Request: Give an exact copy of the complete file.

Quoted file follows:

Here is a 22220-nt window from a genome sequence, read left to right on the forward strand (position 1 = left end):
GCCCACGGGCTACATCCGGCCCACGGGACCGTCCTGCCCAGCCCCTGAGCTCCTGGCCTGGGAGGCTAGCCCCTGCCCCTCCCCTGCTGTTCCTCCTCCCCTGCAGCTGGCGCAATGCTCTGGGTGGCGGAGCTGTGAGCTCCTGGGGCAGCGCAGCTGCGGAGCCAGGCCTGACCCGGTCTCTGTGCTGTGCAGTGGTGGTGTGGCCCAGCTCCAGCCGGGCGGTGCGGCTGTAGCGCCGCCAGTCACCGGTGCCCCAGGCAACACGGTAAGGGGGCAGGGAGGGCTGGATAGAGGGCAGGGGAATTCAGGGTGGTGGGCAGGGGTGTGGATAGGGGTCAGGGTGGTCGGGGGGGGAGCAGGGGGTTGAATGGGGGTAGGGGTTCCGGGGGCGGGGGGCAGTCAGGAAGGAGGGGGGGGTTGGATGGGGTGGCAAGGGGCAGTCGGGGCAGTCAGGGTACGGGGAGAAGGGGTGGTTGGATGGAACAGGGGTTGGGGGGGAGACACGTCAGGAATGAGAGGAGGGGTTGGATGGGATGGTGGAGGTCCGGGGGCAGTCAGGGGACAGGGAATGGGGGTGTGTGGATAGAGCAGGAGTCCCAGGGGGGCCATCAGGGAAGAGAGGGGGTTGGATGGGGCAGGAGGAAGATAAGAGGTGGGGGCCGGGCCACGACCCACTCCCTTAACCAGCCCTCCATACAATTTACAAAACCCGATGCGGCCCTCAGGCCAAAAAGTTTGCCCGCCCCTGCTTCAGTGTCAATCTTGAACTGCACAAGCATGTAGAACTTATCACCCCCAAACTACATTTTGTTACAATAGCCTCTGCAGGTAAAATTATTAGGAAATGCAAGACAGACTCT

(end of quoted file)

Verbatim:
Here is a 22220-nt window from a genome sequence, read left to right on the forward strand (position 1 = left end):
GCCCACGGGCTACATCCGGCCCACGGGACCGTCCTGCCCAGCCCCTGAGCTCCTGGCCTGGGAGGCTAGCCCCTGCCCCTCCCCTGCTGTTCCTCCTCCCCTGCAGCTGGCGCAATGCTCTGGGTGGCGGAGCTGTGAGCTCCTGGGGCAGCGCAGCTGCGGAGCCAGGCCTGACCCGGTCTCTGTGCTGTGCAGTGGTGGTGTGGCCCAGCTCCAGCCGGGCGGTGCGGCTGTAGCGCCGCCAGTCACCGGTGCCCCAGGCAACACGGTAAGGGGGCAGGGAGGGCTGGATAGAGGGCAGGGGAATTCAGGGTGGTGGGCAGGGGTGTGGATAGGGGTCAGGGTGGTCGGGGGGGGAGCAGGGGGTTGAATGGGGGTAGGGGTTCCGGGGGCGGGGGGCAGTCAGGAAGGAGGGGGGGGTTGGATGGGGTGGCAAGGGGCAGTCGGGGCAGTCAGGGTACGGGGAGAAGGGGTGGTTGGATGGAACAGGGGTTGGGGGGGAGACACGTCAGGAATGAGAGGAGGGGTTGGATGGGATGGTGGAGGTCCGGGGGCAGTCAGGGGACAGGGAATGGGGGTGTGTGGATAGAGCAGGAGTCCCAGGGGGGCCATCAGGGAAGAGAGGGGGTTGGATGGGGCAGGAGGAAGATAAGAGGTGGGGGCCGGGCCACGACCCACTCCCTTAACCAGCCCTCCATACAATTTACAAAACCCGATGCGGCCCTCAGGCCAAAAAGTTTGCCCGCCCCTGCTTCAGTGTCAATCTTGAACTGCACAAGCATGTAGAACTTATCACCCCCAAACTACATTTTGTTACAATAGCCTCTGCAGGTAAAATTATTAGGAAATGCAAGACAGACTCT